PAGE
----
at that point, the 'misalignment due to the two centerlines being different is:

   arctan((117/25.4) / 12)  / 75) =  0.29324 degrees, which is   1056 arc-seconds difference

   (looking out from the objective) from centerline to centerline, from left to right field.

   Since typical human 'acuity' (best line rsolution) is ~60 arc-seconds, that's

   a difference of ~18  'acuities' that is found to be OK

   (at least, according to my testing out the window. laser range-finder confirms 76 ft)

    So what can we check against? 

    I turned the IPD to 74mm, which made the objective spacing:  119mm

     Oddly enough, the target difference of an assumed perfect pair would be

     almost the same.  That's the nature of large and small circles..

 

      It looks like, from a 2D analysis, the 'ballpark' of misalignment due to

        a skewed 3rd axis is a small fraction of what the eyes can tolerate in

        image difference.

     For a more definitive answer, maybe our local 'ray-tracers' would be ab le

    to figure the vectors in 3D, though that may not be the same calculations their

    software usually uses...

    But....it is hard to see how the trouble due to different IPDs .is in the same

    ballpark at all as the misalignment due to common near-range use.

  Note that:

   Figure #1 of the "Collimation Manfesto #11" compares a system unaligned with one

     aligned, but not necessarily in all 3 axes.

     It is also a slightly extreme example...that is understandable, to illustrate a test method. 

       It does not, however,  address a system that

     is perfectly aligned at, say, 60mm IPD and then has the picture taken at 80mm IPD.

     That empirical evidence has yet to be given, and calculations also don't exist..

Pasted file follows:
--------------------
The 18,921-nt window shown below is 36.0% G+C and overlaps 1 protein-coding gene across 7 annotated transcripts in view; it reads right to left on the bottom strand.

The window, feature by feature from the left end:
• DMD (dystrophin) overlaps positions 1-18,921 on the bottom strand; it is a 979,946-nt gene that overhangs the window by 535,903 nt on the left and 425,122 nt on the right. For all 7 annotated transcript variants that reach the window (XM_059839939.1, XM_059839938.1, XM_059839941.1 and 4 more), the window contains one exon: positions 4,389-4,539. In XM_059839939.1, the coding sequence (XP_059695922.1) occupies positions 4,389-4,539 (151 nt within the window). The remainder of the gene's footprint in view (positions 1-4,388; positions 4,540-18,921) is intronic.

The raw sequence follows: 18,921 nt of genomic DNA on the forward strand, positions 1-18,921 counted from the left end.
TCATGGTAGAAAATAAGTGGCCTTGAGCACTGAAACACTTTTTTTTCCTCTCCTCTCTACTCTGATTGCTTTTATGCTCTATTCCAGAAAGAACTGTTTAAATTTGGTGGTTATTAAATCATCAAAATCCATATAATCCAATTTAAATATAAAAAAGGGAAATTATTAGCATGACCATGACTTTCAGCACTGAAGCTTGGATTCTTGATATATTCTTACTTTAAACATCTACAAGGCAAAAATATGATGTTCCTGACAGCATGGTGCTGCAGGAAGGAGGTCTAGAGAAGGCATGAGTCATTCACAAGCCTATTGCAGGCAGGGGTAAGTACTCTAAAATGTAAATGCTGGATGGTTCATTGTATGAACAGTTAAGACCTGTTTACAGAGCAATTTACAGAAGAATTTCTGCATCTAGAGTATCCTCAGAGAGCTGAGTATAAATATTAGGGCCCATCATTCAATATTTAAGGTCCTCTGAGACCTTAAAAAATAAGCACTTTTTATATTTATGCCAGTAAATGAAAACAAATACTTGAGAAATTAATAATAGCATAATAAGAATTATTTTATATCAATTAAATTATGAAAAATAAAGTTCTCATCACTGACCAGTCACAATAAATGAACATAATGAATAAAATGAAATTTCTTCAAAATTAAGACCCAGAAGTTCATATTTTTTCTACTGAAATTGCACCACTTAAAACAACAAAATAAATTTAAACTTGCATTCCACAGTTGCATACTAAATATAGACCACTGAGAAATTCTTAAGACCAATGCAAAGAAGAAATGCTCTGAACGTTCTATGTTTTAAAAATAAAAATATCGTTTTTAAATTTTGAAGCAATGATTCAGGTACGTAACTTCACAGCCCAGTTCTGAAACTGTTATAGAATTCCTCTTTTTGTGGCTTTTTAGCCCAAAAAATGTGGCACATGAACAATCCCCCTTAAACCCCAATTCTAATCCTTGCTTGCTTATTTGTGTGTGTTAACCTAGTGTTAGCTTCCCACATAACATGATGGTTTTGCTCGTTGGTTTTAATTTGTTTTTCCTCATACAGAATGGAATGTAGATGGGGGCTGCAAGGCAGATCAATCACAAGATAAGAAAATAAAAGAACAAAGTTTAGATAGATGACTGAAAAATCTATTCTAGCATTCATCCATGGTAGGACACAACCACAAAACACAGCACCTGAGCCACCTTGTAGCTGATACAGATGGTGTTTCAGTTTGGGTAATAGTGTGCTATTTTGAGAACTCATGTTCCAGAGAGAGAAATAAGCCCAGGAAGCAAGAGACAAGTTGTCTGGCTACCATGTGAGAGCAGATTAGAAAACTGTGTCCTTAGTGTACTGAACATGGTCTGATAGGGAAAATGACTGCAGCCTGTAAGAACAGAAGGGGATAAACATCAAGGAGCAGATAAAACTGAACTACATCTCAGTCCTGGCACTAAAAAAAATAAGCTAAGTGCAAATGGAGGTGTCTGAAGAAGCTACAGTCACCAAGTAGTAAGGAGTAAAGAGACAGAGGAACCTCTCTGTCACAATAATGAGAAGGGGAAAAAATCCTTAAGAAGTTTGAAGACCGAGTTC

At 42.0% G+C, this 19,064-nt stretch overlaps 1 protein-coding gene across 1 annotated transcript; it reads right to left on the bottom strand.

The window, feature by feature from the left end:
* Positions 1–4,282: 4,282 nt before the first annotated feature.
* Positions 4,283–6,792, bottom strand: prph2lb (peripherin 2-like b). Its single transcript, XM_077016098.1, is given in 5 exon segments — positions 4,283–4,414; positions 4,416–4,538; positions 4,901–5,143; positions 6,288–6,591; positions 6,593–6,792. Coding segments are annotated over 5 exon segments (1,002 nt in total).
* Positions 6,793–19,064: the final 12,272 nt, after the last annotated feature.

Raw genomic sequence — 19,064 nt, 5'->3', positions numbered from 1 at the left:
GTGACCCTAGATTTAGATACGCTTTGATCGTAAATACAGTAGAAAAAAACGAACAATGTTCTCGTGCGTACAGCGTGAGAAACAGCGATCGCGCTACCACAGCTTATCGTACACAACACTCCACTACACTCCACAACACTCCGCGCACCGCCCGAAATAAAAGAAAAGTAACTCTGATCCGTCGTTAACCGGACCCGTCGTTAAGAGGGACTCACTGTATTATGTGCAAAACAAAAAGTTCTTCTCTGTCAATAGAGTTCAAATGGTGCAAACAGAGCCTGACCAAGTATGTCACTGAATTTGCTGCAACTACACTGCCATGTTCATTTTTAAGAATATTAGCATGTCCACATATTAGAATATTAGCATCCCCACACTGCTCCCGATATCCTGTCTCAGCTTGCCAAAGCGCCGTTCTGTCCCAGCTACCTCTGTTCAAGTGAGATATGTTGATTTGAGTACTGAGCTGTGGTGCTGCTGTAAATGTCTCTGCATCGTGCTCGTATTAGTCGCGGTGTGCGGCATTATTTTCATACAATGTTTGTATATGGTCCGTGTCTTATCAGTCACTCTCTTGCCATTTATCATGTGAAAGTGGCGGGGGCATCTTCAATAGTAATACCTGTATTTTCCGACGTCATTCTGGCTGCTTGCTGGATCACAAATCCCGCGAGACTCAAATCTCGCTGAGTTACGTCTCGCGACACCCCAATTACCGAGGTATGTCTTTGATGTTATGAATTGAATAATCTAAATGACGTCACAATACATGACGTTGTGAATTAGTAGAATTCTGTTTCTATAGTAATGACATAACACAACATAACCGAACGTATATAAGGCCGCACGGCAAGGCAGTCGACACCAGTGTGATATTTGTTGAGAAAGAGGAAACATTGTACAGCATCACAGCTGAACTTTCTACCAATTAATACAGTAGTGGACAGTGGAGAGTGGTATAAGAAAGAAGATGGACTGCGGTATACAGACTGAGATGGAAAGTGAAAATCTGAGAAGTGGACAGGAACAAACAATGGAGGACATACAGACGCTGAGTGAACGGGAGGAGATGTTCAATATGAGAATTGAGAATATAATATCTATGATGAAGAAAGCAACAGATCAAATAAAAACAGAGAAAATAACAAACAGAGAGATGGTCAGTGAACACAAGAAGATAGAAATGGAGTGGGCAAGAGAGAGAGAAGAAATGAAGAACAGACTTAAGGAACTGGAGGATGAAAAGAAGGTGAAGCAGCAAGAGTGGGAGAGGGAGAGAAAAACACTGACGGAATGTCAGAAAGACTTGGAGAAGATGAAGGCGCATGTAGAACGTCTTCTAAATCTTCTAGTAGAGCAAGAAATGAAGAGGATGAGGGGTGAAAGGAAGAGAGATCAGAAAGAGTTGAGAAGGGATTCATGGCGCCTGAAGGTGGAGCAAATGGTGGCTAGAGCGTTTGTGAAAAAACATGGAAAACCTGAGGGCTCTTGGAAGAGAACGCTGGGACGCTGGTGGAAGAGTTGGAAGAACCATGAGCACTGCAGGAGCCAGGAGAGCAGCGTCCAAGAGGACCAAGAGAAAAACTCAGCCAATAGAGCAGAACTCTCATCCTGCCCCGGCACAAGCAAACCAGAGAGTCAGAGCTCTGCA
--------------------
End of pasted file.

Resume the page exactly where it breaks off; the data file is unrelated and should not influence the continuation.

The case for conditional alignment in Figure #1 seems to be used to bolster 3-axis alignment's importance.

      It isn't clear whether it is a case of a gift that "will protect your house from tigers" in the UK

      (ie; a problem is being solved that mostly doesn't occur)...

 

  I discovered this mismatch of experience and doctrine when aligning binoculars with very extreme

   eccentrics, the Wollensack 6x30 M5 issued to the US  NAvy and Merchant Marine.

   My father-in-law had an IPD of 70mm (the outer limit for the M5), and I have 63mm.   Aligning for my eyes

   (using the 4-inch-from-eyes multiplier) made hom quite happy as well, and I was baffled

    as to why it worked well.  He had used an M5 in 1945  (occupation force), and noted that a lot of them

    fell to 'the deck' and were fixed and re-aligned.   Sadly, most of them sank 

    with Merchant Marine sailors in the mid-Atlantic, along with thousands of tons of Spam

    and baked beans headed for England..


Edited by MartinPond, Yesterday, 09:38 AM.

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#11 Foss

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Posted Yesterday, 11:20 AM

Yawn



#12 MartinPond

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Posted Yesterday, 11:23 AM

Yawn

Agreed, actually.

For the same reason?


Edited by MartinPond, Yesterday, 11:23 AM.